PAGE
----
This year marks the twenty-second anniversary of the September 11, 2001, terror attacks. Millions of Americans remember exactly where they were and what we were doing when nearly 3,000 people were killed in the deadliest terror attacks on American soil.
It seemed like the entire world stood still when American Airlines Flight 11 hit the north tower of the World Trade Center in New York City. We watched together in horror as a second plane then struck the south tower. The nightmare continued as a third plane flew into the Pentagon just outside of Washington, D.C., and a fourth plane, presumably headed for the White House or the U.S. Capitol, crashed in an empty field in Pennsylvania. We would later find the Pennsylvania crash was due to the bravery of the passengers on board United Flight 93 determined not to let the terrorists succeed. These moments that shook the nation are indelibly etched in the minds of so many of us.
For a growing number though, this is only a history lesson. In the two decades since the attack, over 100 million babies have been born in the United States.
September 11th is recognized annually as a day of service. Memorials vowing to “Never Forget” are located in many communities and also reliably trend on social media this time every year. For better or worse, enhanced security measures that were once thought intrusive have been normalized. The U.S. Government responded in part by creating the U.S. Department of Homeland Security, bringing together a diverse set of agencies designed to better share information to protect the American people, including our critical infrastructure.
With each passing year, there are fewer Americans who will never forget and more Americans who will never remember.
While 9/11 itself is designated as Patriot Day, President Biden recently proclaimed this weekend, September 8-10 National Days of Prayer and Remembrance “to renew our sacred vow: Never forget. Never forget the parents, children, spouses, friends, and loved ones we lost that day. Never forget the heroes who stepped up to rescue their fellow Americans and help our communities rebuild in the hours — and years — thereafter. And never forget our obligation to honor their memories and service by building a safer and more secure future for all.”
The president’s words ring true. I believe it is as important to understand why.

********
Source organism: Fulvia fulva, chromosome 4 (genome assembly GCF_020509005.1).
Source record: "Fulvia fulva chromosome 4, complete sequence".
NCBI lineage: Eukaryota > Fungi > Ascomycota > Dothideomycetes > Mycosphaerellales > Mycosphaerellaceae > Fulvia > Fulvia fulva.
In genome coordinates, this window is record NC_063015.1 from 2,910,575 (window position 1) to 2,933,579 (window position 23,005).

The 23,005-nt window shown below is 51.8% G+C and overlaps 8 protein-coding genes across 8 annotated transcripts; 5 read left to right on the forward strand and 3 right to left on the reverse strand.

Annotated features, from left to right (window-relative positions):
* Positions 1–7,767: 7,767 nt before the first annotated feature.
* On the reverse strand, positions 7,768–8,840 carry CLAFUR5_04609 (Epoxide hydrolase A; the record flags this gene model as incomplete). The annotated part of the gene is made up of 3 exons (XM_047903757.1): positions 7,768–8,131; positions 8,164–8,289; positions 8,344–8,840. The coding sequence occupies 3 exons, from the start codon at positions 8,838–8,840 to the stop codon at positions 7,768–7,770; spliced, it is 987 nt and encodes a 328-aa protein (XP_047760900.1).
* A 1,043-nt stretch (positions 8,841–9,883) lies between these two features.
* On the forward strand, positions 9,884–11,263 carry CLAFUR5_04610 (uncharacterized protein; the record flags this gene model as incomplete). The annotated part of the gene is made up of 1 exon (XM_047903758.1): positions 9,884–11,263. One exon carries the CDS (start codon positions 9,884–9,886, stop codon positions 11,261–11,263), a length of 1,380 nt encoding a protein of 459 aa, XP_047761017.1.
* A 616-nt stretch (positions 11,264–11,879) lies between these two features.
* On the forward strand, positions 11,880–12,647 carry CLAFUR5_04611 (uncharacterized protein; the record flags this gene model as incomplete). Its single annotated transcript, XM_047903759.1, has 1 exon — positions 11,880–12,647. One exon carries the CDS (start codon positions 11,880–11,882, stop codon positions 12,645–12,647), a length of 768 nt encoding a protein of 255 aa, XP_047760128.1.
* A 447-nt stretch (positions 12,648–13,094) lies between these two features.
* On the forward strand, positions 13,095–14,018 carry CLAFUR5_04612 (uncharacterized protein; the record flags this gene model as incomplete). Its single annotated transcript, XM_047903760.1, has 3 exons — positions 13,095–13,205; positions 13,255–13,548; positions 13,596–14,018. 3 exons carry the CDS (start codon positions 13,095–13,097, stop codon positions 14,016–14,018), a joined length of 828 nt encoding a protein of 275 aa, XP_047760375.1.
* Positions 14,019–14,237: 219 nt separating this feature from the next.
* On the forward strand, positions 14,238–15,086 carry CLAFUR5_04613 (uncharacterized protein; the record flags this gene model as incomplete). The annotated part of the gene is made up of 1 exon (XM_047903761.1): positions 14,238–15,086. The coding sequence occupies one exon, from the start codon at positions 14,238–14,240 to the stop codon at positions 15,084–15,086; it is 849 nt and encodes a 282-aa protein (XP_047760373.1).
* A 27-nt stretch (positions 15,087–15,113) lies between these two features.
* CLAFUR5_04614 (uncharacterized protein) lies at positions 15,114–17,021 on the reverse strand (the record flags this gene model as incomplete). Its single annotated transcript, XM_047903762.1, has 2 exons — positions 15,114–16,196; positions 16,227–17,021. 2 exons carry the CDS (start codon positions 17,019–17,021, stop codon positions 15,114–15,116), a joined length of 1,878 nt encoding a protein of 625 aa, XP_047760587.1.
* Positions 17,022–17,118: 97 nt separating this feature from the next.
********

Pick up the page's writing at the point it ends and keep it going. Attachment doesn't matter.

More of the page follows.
The 9/11 attack was an attempt to weaken democracy on American soil. Today, democracy remains under attack globally. One of many hot zones, Russia’s illegal invasion of its neighbor Ukraine has been a modern test of strength between autocracy and the free world. Some Republicans in Congress, appealing to extreme isolationists, have called to end our support for Ukraine. But we can’t turn our backs to a global fight for freedom. While fragile and imperfect, we can never stop defending democracy and must continue to stand against all terrorists – both foreign and domestic.
The recent attempts to overturn a free and fair election and the January 6th Capitol insurrection have not only further tested the strength of our democracy but seem to have diminished interest in public service in the post-9/11 generation. Millions of young Americans will never know the devastation of the 9/11 attacks and sadly, they will never know the unity and pride in our country and public servants that followed. Some of the most iconic images from that horrific day are of the first responders and other public servants who risked their lives to save others. Whether civil servants or volunteers, these men and women brought the country together, cleaned up the wreckage and helped get the nation back to a new normal. The heroism and leadership of these public servants during the country’s darkest times made us all proud to be American.
Maryland’s renewed emphasis on public and community service couldn’t have come at a better time. As a country, we are more divided than ever, more politically polarized, and are witnessing increasing instances of hate and intolerance. As older generations slowly forget the ties that bind us together, we have hope that the post-9/11 generations will forge a path forward with a renewed sense of togetherness, hope and community.
This National Day of Service and Remembrance, I’ll be honoring the lives lost on 9/11 and sharing my story and experience in public service with students at Eleanor Roosevelt High School in Greenbelt. My hope for this and future generations is that “Never Forget” becomes more than a motto found in history books – it’s an opportunity to move forward with a safer, more inclusive society at home and abroad.